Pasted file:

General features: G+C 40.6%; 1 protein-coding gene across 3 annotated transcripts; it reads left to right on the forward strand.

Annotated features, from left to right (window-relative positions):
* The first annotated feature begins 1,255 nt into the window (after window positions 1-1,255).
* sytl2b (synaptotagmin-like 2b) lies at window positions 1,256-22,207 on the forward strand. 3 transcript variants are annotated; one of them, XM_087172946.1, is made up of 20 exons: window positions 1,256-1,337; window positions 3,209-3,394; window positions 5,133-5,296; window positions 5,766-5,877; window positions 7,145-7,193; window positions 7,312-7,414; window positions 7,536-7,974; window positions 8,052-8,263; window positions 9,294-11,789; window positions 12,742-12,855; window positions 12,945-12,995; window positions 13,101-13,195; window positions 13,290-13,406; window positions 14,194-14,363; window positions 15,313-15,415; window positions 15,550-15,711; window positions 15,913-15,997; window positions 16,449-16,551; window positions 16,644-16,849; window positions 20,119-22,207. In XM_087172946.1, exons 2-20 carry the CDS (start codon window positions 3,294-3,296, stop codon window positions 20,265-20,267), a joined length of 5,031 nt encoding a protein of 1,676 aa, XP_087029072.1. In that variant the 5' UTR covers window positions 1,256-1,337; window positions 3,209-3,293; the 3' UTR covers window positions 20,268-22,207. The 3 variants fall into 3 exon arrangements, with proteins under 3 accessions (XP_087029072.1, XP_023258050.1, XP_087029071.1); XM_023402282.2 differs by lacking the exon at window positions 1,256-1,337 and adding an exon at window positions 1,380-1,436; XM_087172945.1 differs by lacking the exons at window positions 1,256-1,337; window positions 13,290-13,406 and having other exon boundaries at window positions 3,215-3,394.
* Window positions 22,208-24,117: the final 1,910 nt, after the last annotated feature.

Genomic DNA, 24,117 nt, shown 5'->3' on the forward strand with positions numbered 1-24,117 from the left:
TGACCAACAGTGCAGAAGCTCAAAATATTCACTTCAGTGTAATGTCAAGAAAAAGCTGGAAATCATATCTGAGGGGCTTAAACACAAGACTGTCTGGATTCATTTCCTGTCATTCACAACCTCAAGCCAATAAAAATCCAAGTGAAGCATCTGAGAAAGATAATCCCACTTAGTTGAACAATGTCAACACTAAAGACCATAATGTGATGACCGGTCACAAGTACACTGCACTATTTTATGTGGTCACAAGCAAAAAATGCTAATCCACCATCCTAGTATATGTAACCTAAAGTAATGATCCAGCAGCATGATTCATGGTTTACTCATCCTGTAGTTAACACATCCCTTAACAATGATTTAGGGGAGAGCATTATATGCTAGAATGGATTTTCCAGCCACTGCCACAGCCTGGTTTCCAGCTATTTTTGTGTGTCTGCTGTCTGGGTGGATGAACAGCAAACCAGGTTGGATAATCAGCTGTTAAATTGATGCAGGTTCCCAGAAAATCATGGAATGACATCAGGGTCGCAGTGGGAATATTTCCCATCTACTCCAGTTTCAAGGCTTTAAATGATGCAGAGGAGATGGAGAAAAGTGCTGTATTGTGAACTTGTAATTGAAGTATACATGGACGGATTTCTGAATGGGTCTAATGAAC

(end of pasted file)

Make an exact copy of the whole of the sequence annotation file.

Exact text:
General features: G+C 40.6%; 1 protein-coding gene across 3 annotated transcripts; it reads left to right on the forward strand.

Annotated features, from left to right (window-relative positions):
* The first annotated feature begins 1,255 nt into the window (after window positions 1-1,255).
* sytl2b (synaptotagmin-like 2b) lies at window positions 1,256-22,207 on the forward strand. 3 transcript variants are annotated; one of them, XM_087172946.1, is made up of 20 exons: window positions 1,256-1,337; window positions 3,209-3,394; window positions 5,133-5,296; window positions 5,766-5,877; window positions 7,145-7,193; window positions 7,312-7,414; window positions 7,536-7,974; window positions 8,052-8,263; window positions 9,294-11,789; window positions 12,742-12,855; window positions 12,945-12,995; window positions 13,101-13,195; window positions 13,290-13,406; window positions 14,194-14,363; window positions 15,313-15,415; window positions 15,550-15,711; window positions 15,913-15,997; window positions 16,449-16,551; window positions 16,644-16,849; window positions 20,119-22,207. In XM_087172946.1, exons 2-20 carry the CDS (start codon window positions 3,294-3,296, stop codon window positions 20,265-20,267), a joined length of 5,031 nt encoding a protein of 1,676 aa, XP_087029072.1. In that variant the 5' UTR covers window positions 1,256-1,337; window positions 3,209-3,293; the 3' UTR covers window positions 20,268-22,207. The 3 variants fall into 3 exon arrangements, with proteins under 3 accessions (XP_087029072.1, XP_023258050.1, XP_087029071.1); XM_023402282.2 differs by lacking the exon at window positions 1,256-1,337 and adding an exon at window positions 1,380-1,436; XM_087172945.1 differs by lacking the exons at window positions 1,256-1,337; window positions 13,290-13,406 and having other exon boundaries at window positions 3,215-3,394.
* Window positions 22,208-24,117: the final 1,910 nt, after the last annotated feature.

Genomic DNA, 24,117 nt, shown 5'->3' on the forward strand with positions numbered 1-24,117 from the left:
TGACCAACAGTGCAGAAGCTCAAAATATTCACTTCAGTGTAATGTCAAGAAAAAGCTGGAAATCATATCTGAGGGGCTTAAACACAAGACTGTCTGGATTCATTTCCTGTCATTCACAACCTCAAGCCAATAAAAATCCAAGTGAAGCATCTGAGAAAGATAATCCCACTTAGTTGAACAATGTCAACACTAAAGACCATAATGTGATGACCGGTCACAAGTACACTGCACTATTTTATGTGGTCACAAGCAAAAAATGCTAATCCACCATCCTAGTATATGTAACCTAAAGTAATGATCCAGCAGCATGATTCATGGTTTACTCATCCTGTAGTTAACACATCCCTTAACAATGATTTAGGGGAGAGCATTATATGCTAGAATGGATTTTCCAGCCACTGCCACAGCCTGGTTTCCAGCTATTTTTGTGTGTCTGCTGTCTGGGTGGATGAACAGCAAACCAGGTTGGATAATCAGCTGTTAAATTGATGCAGGTTCCCAGAAAATCATGGAATGACATCAGGGTCGCAGTGGGAATATTTCCCATCTACTCCAGTTTCAAGGCTTTAAATGATGCAGAGGAGATGGAGAAAAGTGCTGTATTGTGAACTTGTAATTGAAGTATACATGGACGGATTTCTGAATGGGTCTAATGAAC